Support Archaeological Science Campaign

The Cotsen Institute of Archaeology at UCLA has launched a UCLA Spark crowdfunding campaign to equip the laboratories at the institute with additional resources needed as a result of the Covid-19 pandemic. The Spark campaign began on Giving Tuesday, December 1, and surpassed the one day goal.

The Cotsen Institute is a premier research organization dedicated to the creation, dissemination, and conservation of archaeological knowledge and heritage. It is in the archaeological science laboratories where much of this work takes place.

Discoveries are made in the laboratories

The laboratories are dedicated to conducting scientific research to help answer questions about past cultures and understand how people lived and interacted with their environment and each other.

The effects of the pandemic on the UCLA community and the safety measures put in place for the reopening of our laboratories have presented many challenges to students. The closure of the campus earlier this year and the current restricted access to the laboratories have had a huge impact on graduate student research, resulting in some students not being able to complete their degrees on time. In addition, several laboratories do not have enough equipment available for the research needs of everybody. This means that some projects have had to be put on hold or were severely slowed down. Having additional portable equipment that students can take home is essential during this time.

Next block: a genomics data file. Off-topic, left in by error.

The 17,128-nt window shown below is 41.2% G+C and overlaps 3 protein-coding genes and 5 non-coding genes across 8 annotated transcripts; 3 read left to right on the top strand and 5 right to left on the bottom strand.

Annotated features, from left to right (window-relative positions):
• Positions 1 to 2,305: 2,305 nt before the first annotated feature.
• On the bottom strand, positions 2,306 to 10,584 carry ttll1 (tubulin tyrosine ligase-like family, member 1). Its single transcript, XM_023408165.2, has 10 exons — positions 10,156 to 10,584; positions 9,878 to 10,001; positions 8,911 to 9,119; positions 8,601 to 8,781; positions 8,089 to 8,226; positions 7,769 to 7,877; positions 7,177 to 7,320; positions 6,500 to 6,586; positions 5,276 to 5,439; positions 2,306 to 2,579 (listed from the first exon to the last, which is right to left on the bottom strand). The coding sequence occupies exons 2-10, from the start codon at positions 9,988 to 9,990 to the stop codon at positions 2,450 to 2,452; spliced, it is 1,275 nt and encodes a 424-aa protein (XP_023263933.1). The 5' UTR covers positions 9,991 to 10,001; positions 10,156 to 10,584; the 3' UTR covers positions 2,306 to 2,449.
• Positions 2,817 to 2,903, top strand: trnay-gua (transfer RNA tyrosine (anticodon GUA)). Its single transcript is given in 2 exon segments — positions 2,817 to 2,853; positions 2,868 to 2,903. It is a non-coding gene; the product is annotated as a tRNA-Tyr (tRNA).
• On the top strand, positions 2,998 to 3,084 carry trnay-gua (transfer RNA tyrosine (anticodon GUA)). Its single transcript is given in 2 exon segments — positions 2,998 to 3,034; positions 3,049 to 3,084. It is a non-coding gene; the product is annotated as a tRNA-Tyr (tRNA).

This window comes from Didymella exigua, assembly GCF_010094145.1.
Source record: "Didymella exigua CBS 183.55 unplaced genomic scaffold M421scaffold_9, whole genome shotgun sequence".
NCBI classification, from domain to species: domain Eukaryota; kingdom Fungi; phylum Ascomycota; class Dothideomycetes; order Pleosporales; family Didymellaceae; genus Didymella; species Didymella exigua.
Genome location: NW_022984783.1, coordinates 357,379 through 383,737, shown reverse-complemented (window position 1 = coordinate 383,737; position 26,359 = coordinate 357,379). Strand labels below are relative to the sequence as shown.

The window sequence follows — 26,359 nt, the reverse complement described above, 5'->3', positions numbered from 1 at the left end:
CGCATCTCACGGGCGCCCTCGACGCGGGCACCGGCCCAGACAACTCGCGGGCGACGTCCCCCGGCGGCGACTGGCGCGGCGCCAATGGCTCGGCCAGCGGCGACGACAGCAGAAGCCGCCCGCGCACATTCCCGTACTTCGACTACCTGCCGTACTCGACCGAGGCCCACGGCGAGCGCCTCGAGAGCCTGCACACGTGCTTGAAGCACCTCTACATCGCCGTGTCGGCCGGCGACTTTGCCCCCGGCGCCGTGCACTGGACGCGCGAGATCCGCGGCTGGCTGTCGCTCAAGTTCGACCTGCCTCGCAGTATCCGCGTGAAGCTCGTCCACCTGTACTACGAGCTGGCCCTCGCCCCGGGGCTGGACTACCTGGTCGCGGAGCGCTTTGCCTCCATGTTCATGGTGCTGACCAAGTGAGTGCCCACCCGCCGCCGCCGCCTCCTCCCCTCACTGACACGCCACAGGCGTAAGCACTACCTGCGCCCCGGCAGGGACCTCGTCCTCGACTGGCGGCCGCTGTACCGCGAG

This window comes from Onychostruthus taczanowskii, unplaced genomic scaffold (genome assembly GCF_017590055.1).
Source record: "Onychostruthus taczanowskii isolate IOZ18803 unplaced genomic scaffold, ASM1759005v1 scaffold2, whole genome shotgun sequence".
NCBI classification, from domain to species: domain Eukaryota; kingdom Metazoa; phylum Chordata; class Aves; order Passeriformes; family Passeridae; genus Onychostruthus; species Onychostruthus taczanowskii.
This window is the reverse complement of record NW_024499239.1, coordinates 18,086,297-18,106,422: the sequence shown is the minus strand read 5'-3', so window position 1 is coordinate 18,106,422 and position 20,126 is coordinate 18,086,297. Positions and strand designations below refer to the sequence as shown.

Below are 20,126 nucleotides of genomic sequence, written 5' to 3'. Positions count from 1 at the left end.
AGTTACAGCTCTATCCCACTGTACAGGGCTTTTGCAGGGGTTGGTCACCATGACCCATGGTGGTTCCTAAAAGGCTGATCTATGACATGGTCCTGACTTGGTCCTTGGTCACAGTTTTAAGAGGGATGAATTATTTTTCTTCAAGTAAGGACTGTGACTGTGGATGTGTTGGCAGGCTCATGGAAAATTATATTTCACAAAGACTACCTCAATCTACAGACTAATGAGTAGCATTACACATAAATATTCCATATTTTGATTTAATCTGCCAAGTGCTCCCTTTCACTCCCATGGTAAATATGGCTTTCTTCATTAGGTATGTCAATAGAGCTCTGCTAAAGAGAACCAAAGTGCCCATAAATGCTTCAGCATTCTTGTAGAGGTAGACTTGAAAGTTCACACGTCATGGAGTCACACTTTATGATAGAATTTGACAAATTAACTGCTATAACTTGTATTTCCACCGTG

Progress potDirectors of three of the laboratories in the Cotsen Institute—the Experimental and Archeological Sciences Laboratory, the Digital Archaeology Laboratory, and the Chitjian Archive and Research Program in Armenian Archaeology and Ethnography—were inspired to engage the community to help out. Vanessa Muros, Deidre Brin, and Kristine Martirosyan-Olshansky, respectively, created the Support Archaeological Science campaign on the UCLA Spark crowdfunding platform. With a goal of $15,000, the 30-day campaign launched on Giving Tuesday, the team raised 35% of that goal in the first 24 hours!

Equipment and impact

Items on the wish list include a Dinolite USB microscope with polarizing back-light stage ($2,500), laptops for photomicrography and X-ray-fluorescence analysis ($1,000 each), and a stereomicroscope with an attached digital camera ($2,500).  “Material standards mean my dissertation will be more accurate and reproducible,” said Matei Tichindelean, a graduate student in the Interdepartmental Degree Program in Archaeology. Vanessa Muros can use the polarized light microscope to study ancient pigments found at Neolithic sites and identify from where people were getting them.

The campaign runs until midnight December 31, 2020. “After such an inspiring launch to the campaign, the team is thrilled to see what the rest of the month will bring” according to Brin. You can keep track of the progress at “Feel free to share the link with anyone who may be interested in advancing and learning more about archaeological science,” she added.

For more information, or to make a gift by check, contact Michelle Jacobson at

Published on December 3, 2020.